Rationalize inflation through theory review

By | July 12, 2013

There are generally two major causes for inflation that are commonly referred to as demand-pull and cost push which would be further analyzed in the following part.

 

1.1.1            Demand side inflation

 demand

Figure 1 Demand side inflation

Source: Baumol, W. & Blinder, A. 2011. Economics: Principles and Policy. Natrop Boulevard: South Western Cengage Learning, p. 673

 

 

 

Demand pull inflation occurs when aggregate spending exceeds the economy’s normal full-employment output capacity. It generally occurs at the peak of a business cycle and is characterized by real GDP exceeding potential GDP because labor is short companies bid up the price and inflation occurs (Delaney, Whittington & Delaney 2012, p.132).

 

As demonstrated in the figure above, suppose at the very beginning, the interaction between the demand results in the long run equilibrium at point A. When the aggregate demand curve shifts rightward from D0 to D1, at this happens, the economy moves to point B and so the price level will also increase relatively.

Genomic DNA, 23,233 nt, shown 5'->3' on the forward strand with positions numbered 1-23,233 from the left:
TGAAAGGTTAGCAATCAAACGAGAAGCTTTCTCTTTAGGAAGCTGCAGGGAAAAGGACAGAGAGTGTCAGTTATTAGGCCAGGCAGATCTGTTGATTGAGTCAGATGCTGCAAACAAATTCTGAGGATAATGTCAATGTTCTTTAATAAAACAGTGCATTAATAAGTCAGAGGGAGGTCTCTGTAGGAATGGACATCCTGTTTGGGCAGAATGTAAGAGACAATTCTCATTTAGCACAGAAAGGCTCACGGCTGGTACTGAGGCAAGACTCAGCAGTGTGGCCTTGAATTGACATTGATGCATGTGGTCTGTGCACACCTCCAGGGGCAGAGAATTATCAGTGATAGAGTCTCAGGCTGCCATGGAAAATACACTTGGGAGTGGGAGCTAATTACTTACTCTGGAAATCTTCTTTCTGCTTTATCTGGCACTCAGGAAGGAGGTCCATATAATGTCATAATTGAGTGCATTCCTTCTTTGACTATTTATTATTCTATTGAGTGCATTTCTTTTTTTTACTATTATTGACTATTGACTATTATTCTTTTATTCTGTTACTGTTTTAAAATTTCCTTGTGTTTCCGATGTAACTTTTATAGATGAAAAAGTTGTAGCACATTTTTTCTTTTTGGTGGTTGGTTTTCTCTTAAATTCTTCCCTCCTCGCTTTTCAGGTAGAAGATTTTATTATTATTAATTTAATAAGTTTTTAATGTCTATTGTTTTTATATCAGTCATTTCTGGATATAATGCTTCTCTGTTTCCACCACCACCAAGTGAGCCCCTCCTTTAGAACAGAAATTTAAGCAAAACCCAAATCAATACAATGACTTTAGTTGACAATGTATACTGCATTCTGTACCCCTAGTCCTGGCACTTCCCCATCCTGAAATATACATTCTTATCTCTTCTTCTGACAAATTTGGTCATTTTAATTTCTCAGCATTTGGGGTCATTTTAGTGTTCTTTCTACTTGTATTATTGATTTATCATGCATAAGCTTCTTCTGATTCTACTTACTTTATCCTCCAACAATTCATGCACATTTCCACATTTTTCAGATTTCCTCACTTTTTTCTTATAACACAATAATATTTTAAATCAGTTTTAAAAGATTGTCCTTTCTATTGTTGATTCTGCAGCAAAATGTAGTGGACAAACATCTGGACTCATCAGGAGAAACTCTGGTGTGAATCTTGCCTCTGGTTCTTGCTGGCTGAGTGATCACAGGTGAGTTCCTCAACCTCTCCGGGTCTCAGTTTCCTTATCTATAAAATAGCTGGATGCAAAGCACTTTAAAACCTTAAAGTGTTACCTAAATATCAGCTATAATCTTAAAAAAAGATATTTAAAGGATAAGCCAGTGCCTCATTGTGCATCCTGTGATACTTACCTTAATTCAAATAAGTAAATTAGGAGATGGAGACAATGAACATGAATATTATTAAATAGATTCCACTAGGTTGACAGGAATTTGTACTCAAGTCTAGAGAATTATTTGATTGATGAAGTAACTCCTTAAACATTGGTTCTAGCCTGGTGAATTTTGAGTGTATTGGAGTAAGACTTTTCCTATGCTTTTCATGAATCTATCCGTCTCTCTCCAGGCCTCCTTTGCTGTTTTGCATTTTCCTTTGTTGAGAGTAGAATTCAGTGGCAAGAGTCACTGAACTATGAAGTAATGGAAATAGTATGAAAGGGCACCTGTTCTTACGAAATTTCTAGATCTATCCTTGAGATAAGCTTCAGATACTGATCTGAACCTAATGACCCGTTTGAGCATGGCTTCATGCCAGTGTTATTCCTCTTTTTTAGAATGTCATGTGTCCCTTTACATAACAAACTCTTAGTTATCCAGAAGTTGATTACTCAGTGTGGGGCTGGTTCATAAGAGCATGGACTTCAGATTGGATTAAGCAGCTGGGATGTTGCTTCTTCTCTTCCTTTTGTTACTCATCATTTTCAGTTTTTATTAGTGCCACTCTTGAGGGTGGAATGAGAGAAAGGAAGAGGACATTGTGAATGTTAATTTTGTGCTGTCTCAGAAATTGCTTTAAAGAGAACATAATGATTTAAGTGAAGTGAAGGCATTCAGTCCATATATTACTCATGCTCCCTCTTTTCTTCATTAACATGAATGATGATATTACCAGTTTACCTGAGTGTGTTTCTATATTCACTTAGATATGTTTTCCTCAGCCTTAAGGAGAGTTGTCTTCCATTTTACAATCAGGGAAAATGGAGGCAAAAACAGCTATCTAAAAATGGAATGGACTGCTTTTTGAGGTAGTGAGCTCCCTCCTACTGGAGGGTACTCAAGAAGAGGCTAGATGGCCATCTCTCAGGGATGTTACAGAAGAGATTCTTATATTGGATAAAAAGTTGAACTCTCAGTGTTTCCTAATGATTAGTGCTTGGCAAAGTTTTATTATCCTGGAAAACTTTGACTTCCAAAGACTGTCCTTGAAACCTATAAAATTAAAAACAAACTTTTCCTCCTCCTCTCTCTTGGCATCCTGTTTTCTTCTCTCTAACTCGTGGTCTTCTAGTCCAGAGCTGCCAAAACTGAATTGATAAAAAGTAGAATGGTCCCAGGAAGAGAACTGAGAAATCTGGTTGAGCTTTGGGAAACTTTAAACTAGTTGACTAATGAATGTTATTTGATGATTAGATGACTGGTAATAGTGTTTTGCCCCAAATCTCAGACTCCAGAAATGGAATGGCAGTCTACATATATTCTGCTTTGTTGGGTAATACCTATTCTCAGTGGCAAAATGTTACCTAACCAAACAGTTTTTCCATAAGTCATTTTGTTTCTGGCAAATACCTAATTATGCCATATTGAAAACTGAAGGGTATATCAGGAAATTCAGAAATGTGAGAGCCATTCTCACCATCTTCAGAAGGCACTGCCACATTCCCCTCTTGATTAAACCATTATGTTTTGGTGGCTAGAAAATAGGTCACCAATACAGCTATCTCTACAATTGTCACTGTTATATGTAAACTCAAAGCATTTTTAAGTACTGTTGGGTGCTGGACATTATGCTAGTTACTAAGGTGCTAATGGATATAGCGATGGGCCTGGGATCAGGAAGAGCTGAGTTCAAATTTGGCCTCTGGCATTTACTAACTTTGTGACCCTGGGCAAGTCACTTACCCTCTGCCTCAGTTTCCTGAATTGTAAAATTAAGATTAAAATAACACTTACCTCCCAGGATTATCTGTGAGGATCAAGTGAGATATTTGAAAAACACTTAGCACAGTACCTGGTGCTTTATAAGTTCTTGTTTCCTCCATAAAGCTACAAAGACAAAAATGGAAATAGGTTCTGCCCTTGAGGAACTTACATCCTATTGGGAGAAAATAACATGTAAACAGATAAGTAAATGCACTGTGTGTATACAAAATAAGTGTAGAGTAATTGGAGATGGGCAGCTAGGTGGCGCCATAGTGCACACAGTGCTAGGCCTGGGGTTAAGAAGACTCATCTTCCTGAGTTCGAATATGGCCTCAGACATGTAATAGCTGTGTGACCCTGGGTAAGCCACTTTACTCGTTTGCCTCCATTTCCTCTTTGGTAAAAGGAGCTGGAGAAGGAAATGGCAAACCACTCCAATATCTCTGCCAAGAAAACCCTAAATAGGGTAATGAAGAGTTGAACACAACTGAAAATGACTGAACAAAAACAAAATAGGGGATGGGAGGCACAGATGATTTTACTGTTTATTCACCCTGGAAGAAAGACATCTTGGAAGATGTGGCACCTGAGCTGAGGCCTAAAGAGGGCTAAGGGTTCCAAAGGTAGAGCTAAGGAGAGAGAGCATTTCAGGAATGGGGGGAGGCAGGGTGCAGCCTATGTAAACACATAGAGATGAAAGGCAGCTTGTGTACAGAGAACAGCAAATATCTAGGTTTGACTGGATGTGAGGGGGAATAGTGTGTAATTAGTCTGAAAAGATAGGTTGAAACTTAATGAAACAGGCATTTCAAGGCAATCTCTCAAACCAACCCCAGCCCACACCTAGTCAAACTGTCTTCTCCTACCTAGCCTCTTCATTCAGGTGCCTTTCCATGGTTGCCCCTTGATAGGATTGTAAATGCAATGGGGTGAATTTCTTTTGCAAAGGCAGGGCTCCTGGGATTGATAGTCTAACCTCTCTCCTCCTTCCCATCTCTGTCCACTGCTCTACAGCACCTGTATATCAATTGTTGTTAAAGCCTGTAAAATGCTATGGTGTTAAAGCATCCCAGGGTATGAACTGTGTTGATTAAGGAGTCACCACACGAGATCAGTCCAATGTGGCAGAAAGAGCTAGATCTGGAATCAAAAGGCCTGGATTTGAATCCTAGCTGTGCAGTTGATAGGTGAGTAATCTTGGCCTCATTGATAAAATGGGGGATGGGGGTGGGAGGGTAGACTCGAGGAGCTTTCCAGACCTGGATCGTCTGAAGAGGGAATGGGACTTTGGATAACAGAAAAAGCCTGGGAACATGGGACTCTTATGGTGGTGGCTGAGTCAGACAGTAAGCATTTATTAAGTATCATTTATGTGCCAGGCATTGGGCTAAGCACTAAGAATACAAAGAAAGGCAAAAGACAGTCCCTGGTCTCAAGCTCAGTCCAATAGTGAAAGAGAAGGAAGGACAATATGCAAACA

1.1.2            Supply side inflation

 supply

Figure 2 Supply side inflation

Source: Baumol, W. & Blinder, A. 2011. Economics: Principles and Policy. Natrop Boulevard: South Western Cengage Learning, p. 673

 

When an inflation is caused by supply side shocks, it is called a supply shock inflation, a supply side inflation or most commonly known as a cost push inflation. Such an inflation is defined as any rise in the price level originating from increases in cost that are not caused by excess demands in the market for factors of production. Examples are a rise in wage rates caused by the exercise of union power in the absence of any excess demand for labor (Lipsey & Harbur 2004, p.430). As the figure above indicates, price level is determined by the interaction of supply curve and demand curve, when the supply reduces sharply from S0 to S1, suppose the demand does not change a little, then the equilibrium point would move from A to B resulting in an increase of price level. And when the prices of a large proportion of goods encounter similar situations, the inflation rate would increase relatively.

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